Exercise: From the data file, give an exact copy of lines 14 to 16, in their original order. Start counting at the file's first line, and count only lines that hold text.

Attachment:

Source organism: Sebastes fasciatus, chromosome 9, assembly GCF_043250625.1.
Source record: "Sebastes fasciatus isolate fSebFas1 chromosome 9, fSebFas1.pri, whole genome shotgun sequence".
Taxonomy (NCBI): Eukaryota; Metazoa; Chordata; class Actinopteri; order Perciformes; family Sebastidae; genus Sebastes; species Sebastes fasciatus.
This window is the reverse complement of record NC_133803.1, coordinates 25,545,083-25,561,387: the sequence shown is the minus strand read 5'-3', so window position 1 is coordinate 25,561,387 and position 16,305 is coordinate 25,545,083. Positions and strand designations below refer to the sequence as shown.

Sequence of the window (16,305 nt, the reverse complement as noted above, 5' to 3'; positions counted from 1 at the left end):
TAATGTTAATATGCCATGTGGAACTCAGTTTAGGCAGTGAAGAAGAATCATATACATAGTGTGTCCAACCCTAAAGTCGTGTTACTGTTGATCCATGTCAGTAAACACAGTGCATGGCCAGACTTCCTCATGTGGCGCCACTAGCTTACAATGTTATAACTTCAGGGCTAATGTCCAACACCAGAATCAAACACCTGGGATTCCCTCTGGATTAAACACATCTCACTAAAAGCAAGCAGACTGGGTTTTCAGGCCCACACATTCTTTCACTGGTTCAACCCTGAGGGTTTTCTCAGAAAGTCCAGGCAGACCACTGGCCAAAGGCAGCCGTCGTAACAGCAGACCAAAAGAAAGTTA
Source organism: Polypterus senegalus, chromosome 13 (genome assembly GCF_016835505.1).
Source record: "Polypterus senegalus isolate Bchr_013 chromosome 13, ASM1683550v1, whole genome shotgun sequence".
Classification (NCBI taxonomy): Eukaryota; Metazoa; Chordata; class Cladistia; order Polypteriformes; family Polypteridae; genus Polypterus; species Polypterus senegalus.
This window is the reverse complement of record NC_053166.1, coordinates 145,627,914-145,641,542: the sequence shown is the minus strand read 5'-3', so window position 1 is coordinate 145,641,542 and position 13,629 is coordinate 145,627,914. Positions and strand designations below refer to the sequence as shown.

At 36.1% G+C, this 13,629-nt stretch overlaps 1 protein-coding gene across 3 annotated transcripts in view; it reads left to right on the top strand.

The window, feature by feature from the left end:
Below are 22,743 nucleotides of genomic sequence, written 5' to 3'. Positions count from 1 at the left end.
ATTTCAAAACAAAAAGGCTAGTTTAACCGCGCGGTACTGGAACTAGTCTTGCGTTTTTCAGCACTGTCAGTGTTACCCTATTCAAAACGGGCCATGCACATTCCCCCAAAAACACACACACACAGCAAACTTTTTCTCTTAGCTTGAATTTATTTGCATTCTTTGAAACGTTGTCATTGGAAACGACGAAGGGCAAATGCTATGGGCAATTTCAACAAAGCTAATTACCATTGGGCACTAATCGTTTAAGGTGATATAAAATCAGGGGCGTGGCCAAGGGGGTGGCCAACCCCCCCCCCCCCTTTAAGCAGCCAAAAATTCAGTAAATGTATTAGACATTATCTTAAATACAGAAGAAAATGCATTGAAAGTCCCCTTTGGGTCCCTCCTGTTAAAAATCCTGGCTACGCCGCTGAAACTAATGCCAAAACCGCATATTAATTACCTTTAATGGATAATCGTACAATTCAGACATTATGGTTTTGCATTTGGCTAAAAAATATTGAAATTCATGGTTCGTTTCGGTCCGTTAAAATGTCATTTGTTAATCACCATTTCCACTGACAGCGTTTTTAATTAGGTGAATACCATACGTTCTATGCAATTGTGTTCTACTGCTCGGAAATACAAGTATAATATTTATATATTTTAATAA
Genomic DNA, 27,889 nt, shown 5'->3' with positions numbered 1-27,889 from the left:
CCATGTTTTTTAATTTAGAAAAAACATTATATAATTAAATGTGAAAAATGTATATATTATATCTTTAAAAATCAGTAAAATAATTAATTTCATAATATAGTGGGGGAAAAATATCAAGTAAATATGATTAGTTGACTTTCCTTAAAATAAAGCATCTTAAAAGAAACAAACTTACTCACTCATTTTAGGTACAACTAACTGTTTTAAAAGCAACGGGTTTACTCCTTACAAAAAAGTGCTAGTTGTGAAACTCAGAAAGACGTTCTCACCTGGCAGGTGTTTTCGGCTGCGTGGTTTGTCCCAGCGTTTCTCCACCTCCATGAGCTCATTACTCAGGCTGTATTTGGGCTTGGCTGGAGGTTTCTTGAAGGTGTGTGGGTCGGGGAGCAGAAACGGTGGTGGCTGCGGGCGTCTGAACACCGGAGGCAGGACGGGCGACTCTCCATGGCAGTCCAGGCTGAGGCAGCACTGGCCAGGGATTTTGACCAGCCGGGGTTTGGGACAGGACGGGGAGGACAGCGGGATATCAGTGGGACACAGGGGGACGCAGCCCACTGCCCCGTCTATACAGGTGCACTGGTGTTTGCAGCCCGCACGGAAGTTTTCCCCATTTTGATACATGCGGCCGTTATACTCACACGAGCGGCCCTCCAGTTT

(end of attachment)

ATTTCAAAACAAAAAGGCTAGTTTAACCGCGCGGTACTGGAACTAGTCTTGCGTTTTTCAGCACTGTCAGTGTTACCCTATTCAAAACGGGCCATGCACATTCCCCCAAAAACACACACACACAGCAAACTTTTTCTCTTAGCTTGAATTTATTTGCATTCTTTGAAACGTTGTCATTGGAAACGACGAAGGGCAAATGCTATGGGCAATTTCAACAAAGCTAATTACCATTGGGCACTAATCGTTTAAGGTGATATAAAATCAGGGGCGTGGCCAAGGGGGTGGCCAACCCCCCCCCCCCCTTTAAGCAGCCAAAAATTCAGTAAATGTATTAGACATTATCTTAAATACAGAAGAAAATGCATTGAAAGTCCCCTTTGGGTCCCTCCTGTTAAAAATCCTGGCTACGCCGCTGAAACTAATGCCAAAACCGCATATTAATTACCTTTAATGGATAATCGTACAATTCAGACATTATGGTTTTGCATTTGGCTAAAAAATATTGAAATTCATGGTTCGTTTCGGTCCGTTAAAATGTCATTTGTTAATCACCATTTCCACTGACAGCGTTTTTAATTAGGTGAATACCATACGTTCTATGCAATTGTGTTCTACTGCTCGGAAATACAAGTATAATATTTATATATTTTAATAA
Genomic DNA, 27,889 nt, shown 5'->3' with positions numbered 1-27,889 from the left:
CCATGTTTTTTAATTTAGAAAAAACATTATATAATTAAATGTGAAAAATGTATATATTATATCTTTAAAAATCAGTAAAATAATTAATTTCATAATATAGTGGGGGAAAAATATCAAGTAAATATGATTAGTTGACTTTCCTTAAAATAAAGCATCTTAAAAGAAACAAACTTACTCACTCATTTTAGGTACAACTAACTGTTTTAAAAGCAACGGGTTTACTCCTTACAAAAAAGTGCTAGTTGTGAAACTCAGAAAGACGTTCTCACCTGGCAGGTGTTTTCGGCTGCGTGGTTTGTCCCAGCGTTTCTCCACCTCCATGAGCTCATTACTCAGGCTGTATTTGGGCTTGGCTGGAGGTTTCTTGAAGGTGTGTGGGTCGGGGAGCAGAAACGGTGGTGGCTGCGGGCGTCTGAACACCGGAGGCAGGACGGGCGACTCTCCATGGCAGTCCAGGCTGAGGCAGCACTGGCCAGGGATTTTGACCAGCCGGGGTTTGGGACAGGACGGGGAGGACAGCGGGATATCAGTGGGACACAGGGGGACGCAGCCCACTGCCCCGTCTATACAGGTGCACTGGTGTTTGCAGCCCGCACGGAAGTTTTCCCCATTTTGATACATGCGGCCGTTATACTCACACGAGCGGCCCTCCAGTTT